Bienvenue a Haiti!
This October 5, Project Haiti was announced at Toronto’s Air Canada Centre to an audience of 15,000 during the keynote at Greenbuild 2011. HOK is the USGBC’s official design partner for the project, the redesign of an orphanage and children’s center badly damaged in the 2010 earthquake in Port au Prince. The importance of this project was stressed by both the USGBC’s Rick Federizzi and the official project video, which can be viewed here.
Project Haiti is a physical testament to the incredible work lovingly done by Gina and Lucien Duncan, founders and directors of Fondation Enfant Jesus. The Duncans’ mission is to provide a safe, nurturing environment to children whose parents are unable to care for them and to offer educational opportunities for families in the community. Programmatically this children’s center will focus on child health restoration and family planning education. Additionally, the team hopes Project Haiti – targeted for LEED Platinum certification – will become a model for sustainable building on the island.
To properly tell the story of Project Haiti, we need to go back to August 17 when representatives from the United States Green Buildings Council, HOK, and Adaptive Building Solutions landed in Port au Prince to see the site and meet the Duncans. Thrust into a culture foreign to us, we quickly realized that things in Haiti work in ways all their own.
Bienvenue a Haiti!
Welcome to Haiti, a country teeming with binary opposites. Welcome to the poorest country in the Western Hemisphere, yet one where on the first night of our visit we dined without guilt at La Montana – a gorgeous luxury restaurant and hotel, nestled in the mountains and overlooking the ocean. Welcome to a tropical island where the streets are full of rubble and garbage, yet the walls are lined with brightly colored paintings and intricate metal-works. Welcome to a people who own so little and have endured so much, yet who are proud, resilient, and resourceful and who strive to make a better future. And welcome to a place where at one point I did not think that I could stand one more heart-wrenching moment, yet a place where I sincerely hope to return.
View from La Montana
When we arrived in Port au Prince I was in the midst of reading IDEO General Manager Tom Kelley’s book, The Art of Innovation. “Seeing and hearing things with your own eyes and ears is a critical first step in improving or creating a breakthrough product,” writes Kelley. Given the short amount of time we spent in Haiti and the limited amount of passive observation time we had scheduled, I tried my best to engage and interact with as many Haitians and ex-pats as possible. Among those who enlightened me on matters of all things Haitian are Jeffrey Blatt of Multi-Text; Alex Georges of Enersa Solar; staff members at Helping Hands for Haiti and Architecture for Humanity; Emerson and Lovely, children living at Melissa’s Hope Orphanage; and the children at La Main Tendre Orphanage, who taught me Creole dancing.
Dancing aside, here are a few other things I learned:
1. Do not go to a place thinking you have all the answers and that you know how to fix their problems. It is important that we learn how to work with what is there and with what Haitian people are willing to accept. They have a set of values that need to be respected.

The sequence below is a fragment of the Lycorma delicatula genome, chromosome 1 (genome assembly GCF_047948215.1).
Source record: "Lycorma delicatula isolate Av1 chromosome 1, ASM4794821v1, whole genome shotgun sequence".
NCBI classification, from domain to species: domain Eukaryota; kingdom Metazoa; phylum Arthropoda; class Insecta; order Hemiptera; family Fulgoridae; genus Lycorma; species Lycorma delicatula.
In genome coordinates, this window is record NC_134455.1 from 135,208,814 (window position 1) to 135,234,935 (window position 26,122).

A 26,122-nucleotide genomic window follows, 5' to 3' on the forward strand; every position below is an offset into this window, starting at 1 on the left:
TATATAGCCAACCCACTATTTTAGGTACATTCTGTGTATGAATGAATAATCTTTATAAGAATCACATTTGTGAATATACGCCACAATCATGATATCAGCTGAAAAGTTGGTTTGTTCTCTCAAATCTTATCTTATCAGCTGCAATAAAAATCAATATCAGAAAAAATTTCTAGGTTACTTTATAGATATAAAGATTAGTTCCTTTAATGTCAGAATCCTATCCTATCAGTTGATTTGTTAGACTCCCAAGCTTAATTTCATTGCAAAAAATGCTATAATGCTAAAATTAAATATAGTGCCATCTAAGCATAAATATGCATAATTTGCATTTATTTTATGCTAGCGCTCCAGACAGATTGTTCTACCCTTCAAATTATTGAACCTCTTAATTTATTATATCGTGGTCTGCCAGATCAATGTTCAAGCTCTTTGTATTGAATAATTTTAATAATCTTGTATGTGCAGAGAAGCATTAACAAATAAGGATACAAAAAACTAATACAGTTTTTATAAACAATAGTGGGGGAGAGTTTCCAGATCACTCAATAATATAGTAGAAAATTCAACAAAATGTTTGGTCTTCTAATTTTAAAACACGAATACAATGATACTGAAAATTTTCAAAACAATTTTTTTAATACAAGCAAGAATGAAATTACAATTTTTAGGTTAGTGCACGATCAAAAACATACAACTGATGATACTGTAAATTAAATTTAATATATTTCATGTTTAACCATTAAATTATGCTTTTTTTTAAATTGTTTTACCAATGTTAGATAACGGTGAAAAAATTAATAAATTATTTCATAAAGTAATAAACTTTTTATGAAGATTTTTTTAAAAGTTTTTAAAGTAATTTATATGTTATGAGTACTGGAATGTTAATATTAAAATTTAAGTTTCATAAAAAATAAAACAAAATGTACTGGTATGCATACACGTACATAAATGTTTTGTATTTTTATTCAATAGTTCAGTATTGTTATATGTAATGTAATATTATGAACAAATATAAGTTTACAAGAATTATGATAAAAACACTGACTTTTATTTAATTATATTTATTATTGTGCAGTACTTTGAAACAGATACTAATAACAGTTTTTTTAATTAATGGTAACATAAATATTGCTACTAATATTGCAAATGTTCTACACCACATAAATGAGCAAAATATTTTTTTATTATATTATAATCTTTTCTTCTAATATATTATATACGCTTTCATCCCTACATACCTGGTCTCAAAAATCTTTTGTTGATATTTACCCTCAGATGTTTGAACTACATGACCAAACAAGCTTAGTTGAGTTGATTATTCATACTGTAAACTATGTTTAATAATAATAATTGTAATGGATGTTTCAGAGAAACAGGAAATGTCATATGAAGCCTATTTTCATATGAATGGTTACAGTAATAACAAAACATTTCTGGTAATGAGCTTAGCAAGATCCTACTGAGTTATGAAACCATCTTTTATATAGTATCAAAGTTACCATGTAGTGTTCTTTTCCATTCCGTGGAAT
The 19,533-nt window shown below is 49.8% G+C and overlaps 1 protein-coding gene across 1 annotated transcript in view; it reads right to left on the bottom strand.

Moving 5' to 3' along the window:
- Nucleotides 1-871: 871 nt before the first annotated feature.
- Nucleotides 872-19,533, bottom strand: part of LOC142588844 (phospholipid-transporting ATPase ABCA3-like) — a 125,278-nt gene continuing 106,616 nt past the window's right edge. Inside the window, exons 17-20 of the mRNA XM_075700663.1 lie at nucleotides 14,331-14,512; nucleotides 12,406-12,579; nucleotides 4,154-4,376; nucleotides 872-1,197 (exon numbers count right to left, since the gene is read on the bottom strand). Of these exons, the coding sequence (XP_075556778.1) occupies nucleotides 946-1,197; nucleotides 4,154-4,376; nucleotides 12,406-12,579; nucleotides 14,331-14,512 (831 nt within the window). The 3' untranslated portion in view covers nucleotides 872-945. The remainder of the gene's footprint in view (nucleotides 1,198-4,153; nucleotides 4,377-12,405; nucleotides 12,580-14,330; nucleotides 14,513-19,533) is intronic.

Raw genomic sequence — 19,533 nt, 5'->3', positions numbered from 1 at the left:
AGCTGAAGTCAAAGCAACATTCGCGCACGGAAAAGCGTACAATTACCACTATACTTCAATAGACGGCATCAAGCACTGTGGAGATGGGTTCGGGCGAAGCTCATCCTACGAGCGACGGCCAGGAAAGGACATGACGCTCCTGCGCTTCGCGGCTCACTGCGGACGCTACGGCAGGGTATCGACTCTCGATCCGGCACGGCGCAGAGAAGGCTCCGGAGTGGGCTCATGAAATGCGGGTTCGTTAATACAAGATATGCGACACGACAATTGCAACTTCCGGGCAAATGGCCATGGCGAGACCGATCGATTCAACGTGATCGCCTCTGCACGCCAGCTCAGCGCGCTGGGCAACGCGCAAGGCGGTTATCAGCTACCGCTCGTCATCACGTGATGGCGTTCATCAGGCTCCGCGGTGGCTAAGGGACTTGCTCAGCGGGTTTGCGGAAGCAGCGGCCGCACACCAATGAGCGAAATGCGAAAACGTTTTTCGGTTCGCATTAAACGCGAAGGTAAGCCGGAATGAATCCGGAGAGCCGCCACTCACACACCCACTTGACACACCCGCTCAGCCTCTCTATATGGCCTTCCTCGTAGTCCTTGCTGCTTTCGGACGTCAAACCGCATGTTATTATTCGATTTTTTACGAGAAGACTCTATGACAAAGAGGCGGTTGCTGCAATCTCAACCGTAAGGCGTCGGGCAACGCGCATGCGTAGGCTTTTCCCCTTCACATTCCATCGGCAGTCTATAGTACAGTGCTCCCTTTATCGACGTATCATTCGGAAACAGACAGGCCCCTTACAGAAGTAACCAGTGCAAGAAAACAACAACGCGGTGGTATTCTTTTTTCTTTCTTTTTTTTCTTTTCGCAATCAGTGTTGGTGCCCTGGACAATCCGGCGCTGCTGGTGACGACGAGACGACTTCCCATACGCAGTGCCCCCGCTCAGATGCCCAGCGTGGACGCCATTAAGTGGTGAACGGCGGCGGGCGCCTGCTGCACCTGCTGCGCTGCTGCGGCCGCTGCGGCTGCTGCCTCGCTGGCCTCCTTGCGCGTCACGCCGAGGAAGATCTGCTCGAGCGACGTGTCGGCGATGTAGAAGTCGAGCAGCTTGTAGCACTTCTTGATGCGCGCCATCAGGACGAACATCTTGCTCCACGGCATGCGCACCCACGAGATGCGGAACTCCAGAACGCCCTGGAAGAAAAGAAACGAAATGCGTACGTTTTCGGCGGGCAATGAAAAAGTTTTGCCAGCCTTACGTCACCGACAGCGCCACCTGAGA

For example, considering the lack of sanitation infrastructure, composting toilets in our building make a great deal more sense than Western-style flushing toilets do. However, without a reliable system that will provide service to these toilets – a factor that is far beyond our control – they would be rendered practically useless as owners will not want to maintain them, on top of their other responsibilities. Would you want to maintain the septic system in your house?
Also, composting or biodigesting toilets need to be designed to have the visual appearance of being progressive and modern. They may not currently have it, but Haitians know what is out there in the world. Why should they be satisfied with a virtual hole in the ground when they know there is something much better?
2. Kids are kids, wherever they are. This became incredibly apparent as we visited three orphanages during our stay. Kids want to play. Kids want to hug and hold hands. Kids can figure out any piece of technology much faster than we can. Infants and toddlers like to be picked up and held and teenage girls like to gossip with older “girls” – if I might call myself that – and style their hair. Thank you for the lovely ‘do, girls!
3. It is somewhat ironic that in a country whose roads are lined with eight foot high concrete walls and where armed guards patrol guest house properties – a bit scary the first time you see one – their airport security is nuts! Three, count them three, sets of metal detectors and X-ray machines but no limits on liquids?! What we found is that this appearance of security and order is important to Haitians, especially since so many aspects of their lives are dangerous and chaotic.
We have a lot of work yet to do for Project Haiti and our utmost goal is that it will bring a moment of peace to an area in turmoil. It’s a small step compared to all that still needs to be done but one, we hope, in the right direction.
Sarah Weissman graduated from Binghamton University with her BA in English and from Washington University in St. Louis with her Masters of Architecture and Masters of Urban Design. She is an architect at HOK where she is also the director of HOK IMPACT, HOK’s firm-wide strategic approach to Corporate Social Responsibility. She lives in St. Louis with her partner, Steve Dirsa, and their two furry kids, Porter and Champ.